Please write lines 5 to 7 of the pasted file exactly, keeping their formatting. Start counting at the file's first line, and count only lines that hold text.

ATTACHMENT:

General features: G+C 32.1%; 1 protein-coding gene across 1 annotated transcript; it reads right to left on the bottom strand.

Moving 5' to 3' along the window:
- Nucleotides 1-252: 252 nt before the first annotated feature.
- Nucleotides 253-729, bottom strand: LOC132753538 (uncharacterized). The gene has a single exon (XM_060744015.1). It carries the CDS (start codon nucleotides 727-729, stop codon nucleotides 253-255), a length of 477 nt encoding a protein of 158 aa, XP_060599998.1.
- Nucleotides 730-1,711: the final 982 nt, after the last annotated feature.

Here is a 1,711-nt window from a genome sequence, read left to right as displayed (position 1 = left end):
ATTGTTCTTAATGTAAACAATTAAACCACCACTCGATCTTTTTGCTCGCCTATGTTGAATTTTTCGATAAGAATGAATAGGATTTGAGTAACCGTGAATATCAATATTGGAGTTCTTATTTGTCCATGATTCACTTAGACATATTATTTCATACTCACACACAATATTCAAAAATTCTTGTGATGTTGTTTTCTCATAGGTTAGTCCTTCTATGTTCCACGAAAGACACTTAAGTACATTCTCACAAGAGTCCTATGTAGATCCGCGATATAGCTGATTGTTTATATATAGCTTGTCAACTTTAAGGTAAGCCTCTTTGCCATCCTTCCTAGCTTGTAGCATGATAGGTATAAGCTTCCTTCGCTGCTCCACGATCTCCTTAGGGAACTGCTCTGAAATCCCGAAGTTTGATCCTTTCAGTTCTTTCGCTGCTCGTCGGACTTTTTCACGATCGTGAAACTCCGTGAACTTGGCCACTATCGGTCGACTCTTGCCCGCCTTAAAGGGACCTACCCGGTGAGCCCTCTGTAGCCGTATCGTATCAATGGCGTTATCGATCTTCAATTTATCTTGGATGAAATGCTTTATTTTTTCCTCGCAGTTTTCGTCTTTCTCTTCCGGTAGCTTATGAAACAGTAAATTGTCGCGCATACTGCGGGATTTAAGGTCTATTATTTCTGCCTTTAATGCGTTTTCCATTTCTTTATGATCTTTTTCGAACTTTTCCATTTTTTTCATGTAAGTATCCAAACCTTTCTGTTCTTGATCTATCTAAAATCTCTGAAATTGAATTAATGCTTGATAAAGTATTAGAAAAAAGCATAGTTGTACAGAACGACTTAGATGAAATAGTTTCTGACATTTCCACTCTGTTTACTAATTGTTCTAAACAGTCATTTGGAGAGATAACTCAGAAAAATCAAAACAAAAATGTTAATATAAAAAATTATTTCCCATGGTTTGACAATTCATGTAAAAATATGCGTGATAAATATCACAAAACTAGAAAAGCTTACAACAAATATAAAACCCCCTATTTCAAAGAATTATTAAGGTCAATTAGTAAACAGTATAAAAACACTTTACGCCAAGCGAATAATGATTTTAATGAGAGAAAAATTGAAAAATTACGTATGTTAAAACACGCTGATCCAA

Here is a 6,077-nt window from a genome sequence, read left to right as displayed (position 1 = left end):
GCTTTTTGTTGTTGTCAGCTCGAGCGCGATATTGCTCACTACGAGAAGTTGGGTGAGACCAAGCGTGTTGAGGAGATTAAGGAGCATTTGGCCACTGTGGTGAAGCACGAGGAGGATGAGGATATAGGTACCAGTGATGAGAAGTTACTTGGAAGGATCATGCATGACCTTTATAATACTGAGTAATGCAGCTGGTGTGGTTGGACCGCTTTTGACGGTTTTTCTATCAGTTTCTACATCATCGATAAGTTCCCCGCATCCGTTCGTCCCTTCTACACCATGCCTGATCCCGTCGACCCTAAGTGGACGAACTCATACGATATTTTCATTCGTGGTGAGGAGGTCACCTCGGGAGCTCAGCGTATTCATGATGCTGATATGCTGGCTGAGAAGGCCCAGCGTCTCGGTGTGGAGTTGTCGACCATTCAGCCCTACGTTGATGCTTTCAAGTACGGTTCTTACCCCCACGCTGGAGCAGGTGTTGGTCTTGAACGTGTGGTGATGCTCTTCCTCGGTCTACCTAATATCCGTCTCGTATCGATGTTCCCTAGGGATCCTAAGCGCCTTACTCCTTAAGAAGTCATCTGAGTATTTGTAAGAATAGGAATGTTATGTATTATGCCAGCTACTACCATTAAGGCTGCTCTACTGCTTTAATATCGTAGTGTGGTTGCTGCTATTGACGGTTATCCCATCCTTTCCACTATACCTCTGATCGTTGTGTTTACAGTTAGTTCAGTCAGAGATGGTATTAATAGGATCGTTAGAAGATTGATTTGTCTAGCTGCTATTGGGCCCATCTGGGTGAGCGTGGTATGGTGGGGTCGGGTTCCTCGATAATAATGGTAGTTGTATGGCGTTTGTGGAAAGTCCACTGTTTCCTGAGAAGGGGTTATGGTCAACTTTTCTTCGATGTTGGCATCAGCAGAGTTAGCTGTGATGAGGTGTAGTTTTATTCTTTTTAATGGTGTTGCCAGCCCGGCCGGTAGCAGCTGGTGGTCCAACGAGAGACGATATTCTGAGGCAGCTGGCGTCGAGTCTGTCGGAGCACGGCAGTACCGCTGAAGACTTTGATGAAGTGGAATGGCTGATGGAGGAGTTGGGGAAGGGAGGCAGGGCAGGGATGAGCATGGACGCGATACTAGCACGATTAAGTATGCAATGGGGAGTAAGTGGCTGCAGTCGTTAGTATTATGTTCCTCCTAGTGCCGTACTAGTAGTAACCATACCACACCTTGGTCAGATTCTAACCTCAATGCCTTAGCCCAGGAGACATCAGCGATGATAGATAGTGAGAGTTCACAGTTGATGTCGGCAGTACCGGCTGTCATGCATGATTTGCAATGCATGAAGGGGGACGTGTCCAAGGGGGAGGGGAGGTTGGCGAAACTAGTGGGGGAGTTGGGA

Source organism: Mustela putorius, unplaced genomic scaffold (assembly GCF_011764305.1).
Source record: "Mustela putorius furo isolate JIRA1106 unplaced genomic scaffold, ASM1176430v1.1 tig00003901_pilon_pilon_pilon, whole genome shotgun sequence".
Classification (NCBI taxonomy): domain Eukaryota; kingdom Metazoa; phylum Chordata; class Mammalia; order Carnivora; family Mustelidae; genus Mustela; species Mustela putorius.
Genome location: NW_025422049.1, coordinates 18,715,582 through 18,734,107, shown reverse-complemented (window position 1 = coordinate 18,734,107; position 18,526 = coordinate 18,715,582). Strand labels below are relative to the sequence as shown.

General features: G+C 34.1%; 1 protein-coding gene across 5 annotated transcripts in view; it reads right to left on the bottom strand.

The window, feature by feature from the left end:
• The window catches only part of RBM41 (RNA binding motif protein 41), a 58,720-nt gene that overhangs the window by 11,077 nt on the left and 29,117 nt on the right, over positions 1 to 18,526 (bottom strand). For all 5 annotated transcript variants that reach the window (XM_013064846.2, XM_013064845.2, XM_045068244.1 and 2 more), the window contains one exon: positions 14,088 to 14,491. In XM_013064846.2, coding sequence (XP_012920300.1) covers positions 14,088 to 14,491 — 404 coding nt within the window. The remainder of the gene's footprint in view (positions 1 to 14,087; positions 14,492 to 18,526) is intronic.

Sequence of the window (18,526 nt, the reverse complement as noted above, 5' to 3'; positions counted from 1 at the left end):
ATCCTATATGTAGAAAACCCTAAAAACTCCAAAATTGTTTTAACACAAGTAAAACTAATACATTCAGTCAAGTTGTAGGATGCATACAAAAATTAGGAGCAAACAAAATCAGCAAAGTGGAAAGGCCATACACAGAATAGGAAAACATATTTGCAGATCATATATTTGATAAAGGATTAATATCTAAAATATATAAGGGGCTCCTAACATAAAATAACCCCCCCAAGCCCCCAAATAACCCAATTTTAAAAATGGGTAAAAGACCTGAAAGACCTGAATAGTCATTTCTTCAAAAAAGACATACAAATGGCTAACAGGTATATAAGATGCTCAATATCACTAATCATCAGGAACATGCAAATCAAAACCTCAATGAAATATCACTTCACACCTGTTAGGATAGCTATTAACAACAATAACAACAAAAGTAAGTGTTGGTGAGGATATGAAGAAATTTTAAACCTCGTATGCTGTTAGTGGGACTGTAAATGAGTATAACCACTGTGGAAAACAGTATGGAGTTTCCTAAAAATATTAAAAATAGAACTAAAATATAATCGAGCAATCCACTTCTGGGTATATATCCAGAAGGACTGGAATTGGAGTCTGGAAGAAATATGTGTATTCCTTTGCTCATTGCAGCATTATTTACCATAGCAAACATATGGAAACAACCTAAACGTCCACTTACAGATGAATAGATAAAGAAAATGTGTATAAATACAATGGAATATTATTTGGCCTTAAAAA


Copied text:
- Nucleotides 730-1,711: the final 982 nt, after the last annotated feature.

Here is a 1,711-nt window from a genome sequence, read left to right as displayed (position 1 = left end):
ATTGTTCTTAATGTAAACAATTAAACCACCACTCGATCTTTTTGCTCGCCTATGTTGAATTTTTCGATAAGAATGAATAGGATTTGAGTAACCGTGAATATCAATATTGGAGTTCTTATTTGTCCATGATTCACTTAGACATATTATTTCATACTCACACACAATATTCAAAAATTCTTGTGATGTTGTTTTCTCATAGGTTAGTCCTTCTATGTTCCACGAAAGACACTTAAGTACATTCTCACAAGAGTCCTATGTAGATCCGCGATATAGCTGATTGTTTATATATAGCTTGTCAACTTTAAGGTAAGCCTCTTTGCCATCCTTCCTAGCTTGTAGCATGATAGGTATAAGCTTCCTTCGCTGCTCCACGATCTCCTTAGGGAACTGCTCTGAAATCCCGAAGTTTGATCCTTTCAGTTCTTTCGCTGCTCGTCGGACTTTTTCACGATCGTGAAACTCCGTGAACTTGGCCACTATCGGTCGACTCTTGCCCGCCTTAAAGGGACCTACCCGGTGAGCCCTCTGTAGCCGTATCGTATCAATGGCGTTATCGATCTTCAATTTATCTTGGATGAAATGCTTTATTTTTTCCTCGCAGTTTTCGTCTTTCTCTTCCGGTAGCTTATGAAACAGTAAATTGTCGCGCATACTGCGGGATTTAAGGTCTATTATTTCTGCCTTTAATGCGTTTTCCATTTCTTTATGATCTTTTTCGAACTTTTCCATTTTTTTCATGTAAGTATCCAAACCTTTCTGTTCTTGATCTATCTAAAATCTCTGAAATTGAATTAATGCTTGATAAAGTATTAGAAAAAAGCATAGTTGTACAGAACGACTTAGATGAAATAGTTTCTGACATTTCCACTCTGTTTACTAATTGTTCTAAACAGTCATTTGGAGAGATAACTCAGAAAAATCAAAACAAAAATGTTAATATAAAAAATTATTTCCCATGGTTTGACAATTCATGTAAAAATATGCGTGATAAATATCACAAAACTAGAAAAGCTTACAACAAATATAAAACCCCCTATTTCAAAGAATTATTAAGGTCAATTAGTAAACAGTATAAAAACACTTTACGCCAAGCGAATAATGATTTTAATGAGAGAAAAATTGAAAAATTACGTATGTTAAAACACGCTGATCCAA